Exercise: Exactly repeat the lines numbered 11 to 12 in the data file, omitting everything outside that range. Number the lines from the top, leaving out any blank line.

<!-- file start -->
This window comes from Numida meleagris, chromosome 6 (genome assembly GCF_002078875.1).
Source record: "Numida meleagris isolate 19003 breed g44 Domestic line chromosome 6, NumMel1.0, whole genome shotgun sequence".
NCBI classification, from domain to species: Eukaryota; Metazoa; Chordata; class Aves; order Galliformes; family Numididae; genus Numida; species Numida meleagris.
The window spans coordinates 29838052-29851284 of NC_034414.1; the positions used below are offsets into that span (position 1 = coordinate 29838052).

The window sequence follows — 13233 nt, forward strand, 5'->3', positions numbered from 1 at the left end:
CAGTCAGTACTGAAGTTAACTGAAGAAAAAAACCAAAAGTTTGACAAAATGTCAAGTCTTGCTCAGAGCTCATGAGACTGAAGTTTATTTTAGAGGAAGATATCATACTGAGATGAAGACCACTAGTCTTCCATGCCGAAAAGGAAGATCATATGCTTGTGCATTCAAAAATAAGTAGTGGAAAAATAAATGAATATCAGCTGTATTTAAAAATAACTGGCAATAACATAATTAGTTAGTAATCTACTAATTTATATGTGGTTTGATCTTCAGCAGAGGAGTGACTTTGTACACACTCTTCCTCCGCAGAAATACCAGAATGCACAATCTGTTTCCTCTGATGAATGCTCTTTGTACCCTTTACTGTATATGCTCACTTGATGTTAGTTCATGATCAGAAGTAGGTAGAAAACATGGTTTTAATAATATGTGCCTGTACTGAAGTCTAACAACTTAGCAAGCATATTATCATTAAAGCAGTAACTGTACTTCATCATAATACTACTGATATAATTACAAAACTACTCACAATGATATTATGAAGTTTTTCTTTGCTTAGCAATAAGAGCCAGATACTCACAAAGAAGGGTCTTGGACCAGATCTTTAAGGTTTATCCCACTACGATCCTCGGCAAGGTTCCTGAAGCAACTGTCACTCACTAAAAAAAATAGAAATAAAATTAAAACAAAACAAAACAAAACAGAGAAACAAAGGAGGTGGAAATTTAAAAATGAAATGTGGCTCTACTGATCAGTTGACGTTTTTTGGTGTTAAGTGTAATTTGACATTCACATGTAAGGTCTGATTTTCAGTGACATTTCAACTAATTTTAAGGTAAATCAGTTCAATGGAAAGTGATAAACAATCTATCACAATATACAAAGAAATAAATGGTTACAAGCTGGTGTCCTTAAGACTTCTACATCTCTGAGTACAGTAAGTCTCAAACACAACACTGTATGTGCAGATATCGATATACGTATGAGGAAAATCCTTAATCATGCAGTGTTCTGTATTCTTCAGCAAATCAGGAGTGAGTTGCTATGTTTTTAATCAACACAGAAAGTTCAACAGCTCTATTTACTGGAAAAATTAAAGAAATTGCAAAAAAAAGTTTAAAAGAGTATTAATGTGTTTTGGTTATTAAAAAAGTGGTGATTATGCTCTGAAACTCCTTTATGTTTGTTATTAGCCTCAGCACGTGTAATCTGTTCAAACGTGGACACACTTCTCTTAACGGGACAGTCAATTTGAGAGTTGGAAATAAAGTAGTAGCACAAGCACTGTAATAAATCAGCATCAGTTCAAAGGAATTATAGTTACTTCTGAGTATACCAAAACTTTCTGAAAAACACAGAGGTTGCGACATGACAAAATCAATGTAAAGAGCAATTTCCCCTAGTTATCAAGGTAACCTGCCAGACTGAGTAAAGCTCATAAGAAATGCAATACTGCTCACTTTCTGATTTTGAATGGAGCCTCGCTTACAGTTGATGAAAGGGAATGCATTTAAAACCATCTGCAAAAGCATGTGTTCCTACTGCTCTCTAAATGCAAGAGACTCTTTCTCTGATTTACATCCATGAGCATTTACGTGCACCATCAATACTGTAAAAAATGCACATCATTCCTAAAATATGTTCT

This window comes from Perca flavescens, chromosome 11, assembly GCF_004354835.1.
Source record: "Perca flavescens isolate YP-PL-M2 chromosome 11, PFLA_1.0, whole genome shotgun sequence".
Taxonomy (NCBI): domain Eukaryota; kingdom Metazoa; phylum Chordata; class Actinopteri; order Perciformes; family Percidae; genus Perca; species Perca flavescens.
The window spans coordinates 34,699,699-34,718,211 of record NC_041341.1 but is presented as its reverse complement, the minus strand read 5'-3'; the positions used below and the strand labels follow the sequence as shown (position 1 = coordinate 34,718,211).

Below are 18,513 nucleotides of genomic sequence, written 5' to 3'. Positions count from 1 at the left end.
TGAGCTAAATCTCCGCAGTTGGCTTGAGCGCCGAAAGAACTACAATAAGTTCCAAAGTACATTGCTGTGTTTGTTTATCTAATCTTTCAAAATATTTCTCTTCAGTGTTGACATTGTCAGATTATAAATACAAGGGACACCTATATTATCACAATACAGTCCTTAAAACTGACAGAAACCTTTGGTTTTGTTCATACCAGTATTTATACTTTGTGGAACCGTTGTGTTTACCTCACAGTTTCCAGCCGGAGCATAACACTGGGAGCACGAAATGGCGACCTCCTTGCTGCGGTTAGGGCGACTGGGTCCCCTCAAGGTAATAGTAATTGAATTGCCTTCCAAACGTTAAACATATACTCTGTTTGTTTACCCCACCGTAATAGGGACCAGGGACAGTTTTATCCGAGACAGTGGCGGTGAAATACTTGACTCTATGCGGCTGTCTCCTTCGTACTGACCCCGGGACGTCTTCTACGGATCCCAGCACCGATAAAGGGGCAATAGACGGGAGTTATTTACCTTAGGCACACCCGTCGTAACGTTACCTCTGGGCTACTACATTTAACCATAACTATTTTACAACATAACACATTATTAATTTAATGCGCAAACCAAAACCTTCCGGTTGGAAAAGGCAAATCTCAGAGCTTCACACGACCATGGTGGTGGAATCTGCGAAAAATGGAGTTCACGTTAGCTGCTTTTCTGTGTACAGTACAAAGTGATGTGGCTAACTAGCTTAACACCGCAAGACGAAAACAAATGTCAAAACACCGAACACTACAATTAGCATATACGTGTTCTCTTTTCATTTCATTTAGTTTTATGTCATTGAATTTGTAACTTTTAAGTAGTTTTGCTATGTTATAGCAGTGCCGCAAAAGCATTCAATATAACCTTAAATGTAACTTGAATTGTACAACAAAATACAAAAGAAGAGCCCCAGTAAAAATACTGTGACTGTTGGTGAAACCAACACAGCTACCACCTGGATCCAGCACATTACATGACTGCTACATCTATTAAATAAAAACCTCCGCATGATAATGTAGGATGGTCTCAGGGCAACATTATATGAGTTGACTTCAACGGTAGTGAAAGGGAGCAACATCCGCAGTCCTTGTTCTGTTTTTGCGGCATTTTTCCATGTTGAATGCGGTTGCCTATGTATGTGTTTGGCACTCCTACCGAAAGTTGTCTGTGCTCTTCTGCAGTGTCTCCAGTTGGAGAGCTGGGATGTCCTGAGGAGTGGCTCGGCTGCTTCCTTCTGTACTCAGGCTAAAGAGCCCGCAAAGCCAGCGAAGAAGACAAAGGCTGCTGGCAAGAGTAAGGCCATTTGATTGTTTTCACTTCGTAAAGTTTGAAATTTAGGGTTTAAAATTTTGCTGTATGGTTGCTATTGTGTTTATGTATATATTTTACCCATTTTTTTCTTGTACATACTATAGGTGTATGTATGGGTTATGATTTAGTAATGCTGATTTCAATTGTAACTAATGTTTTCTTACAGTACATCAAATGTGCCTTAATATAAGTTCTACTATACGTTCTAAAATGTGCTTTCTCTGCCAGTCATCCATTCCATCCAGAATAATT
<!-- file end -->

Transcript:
Below are 18,513 nucleotides of genomic sequence, written 5' to 3'. Positions count from 1 at the left end.
TGAGCTAAATCTCCGCAGTTGGCTTGAGCGCCGAAAGAACTACAATAAGTTCCAAAGTACATTGCTGTGTTTGTTTATCTAATCTTTCAAAATATTTCTCTTCAGTGTTGACATTGTCAGATTATAAATACAAGGGACACCTATATTATCACAATACAGTCCTTAAAACTGACAGAAACCTTTGGTTTTGTTCATACCAGTATTTATACTTTGTGGAACCGTTGTGTTTACCTCACAGTTTCCAGCCGGAGCATAACACTGGGAGCACGAAATGGCGACCTCCTTGCTGCGGTTAGGGCGACTGGGTCCCCTCAAGGTAATAGTAATTGAATTGCCTTCCAAACGTTAAACATATACTCTGTTTGTTTACCCCACCGTAATAGGGACCAGGGACAGTTTTATCCGAGACAGTGGCGGTGAAATACTTGACTCTATGCGGCTGTCTCCTTCGTACTGACCCCGGGACGTCTTCTACGGATCCCAGCACCGATAAAGGGGCAATAGACGGGAGTTATTTACCTTAGGCACACCCGTCGTAACGTTACCTCTGGGCTACTACATTTAACCATAACTATTTTACAACATAACACATTATTAATTTAATGCGCAAACCAAAACCTTCCGGTTGGAAAAGGCAAATCTCAGAGCTTCACACGACCATGGTGGTGGAATCTGCGAAAAATGGAGTTCACGTTAGCTGCTTTTCTGTGTACAGTACAAAGTGATGTGGCTAACTAGCTTAACACCGCAAGACGAAAACAAATGTCAAAACACCGAACACTACAATTAGCATATACGTGTTCTCTTTTCATTTCATTTAGTTTTATGTCATTGAATTTGTAACTTTTAAGTAGTTTTGCTATGTTATAGCAGTGCCGCAAAAGCATTCAATATAACCTTAAATGTAACTTGAATTGTACAACAAAATACAAAAGAAGAGCCCCAGTAAAAATACTGTGACTGTTGGTGAAACCAACACAGCTACCACCTGGATCCAGCACATTACATGACTGCTACATCTATTAAATAAAAACCTCCGCATGATAATGTAGGATGGTCTCAGGGCAACATTATATGAGTTGACTTCAACGGTAGTGAAAGGGAGCAACATCCGCAGTCCTTGTTCTGTTTTTGCGGCATTTTTCCATGTTGAATGCGGTTGCCTATGTATGTGTTTGGCACTCCTACCGAAAGTTGTCTGTGCTCTTCTGCAGTGTCTCCAGTTGGAGAGCTGGGATGTCCTGAGGAGTGGCTCGGCTGCTTCCTTCTGTACTCAGGCTAAAGAGCCCGCAAAGCCAGCGAAGAAGACAAAGGCTGCTGGCAAGAGTAAGGCCATTTGATTGTTTTCACTTCGTAAAGTTTGAAATTTAGGGTTTAAAATTTTGCTGTATGGTTGCTATTGTGTTTATGTATATATTTTACCCATTTTTTTCTTGTACATACTATAGGTGTATGTATGGGTTATGATTTAGTAATGCTGATTTCAATTGTAACTAATGTTTTCTTACAGTACATCAAATGTGCCTTAATATAAGTTCTACTATACGTTCTAAAATGTGCTTTCTCTGCCAGTCATCCATTCCATCCAGAATAATT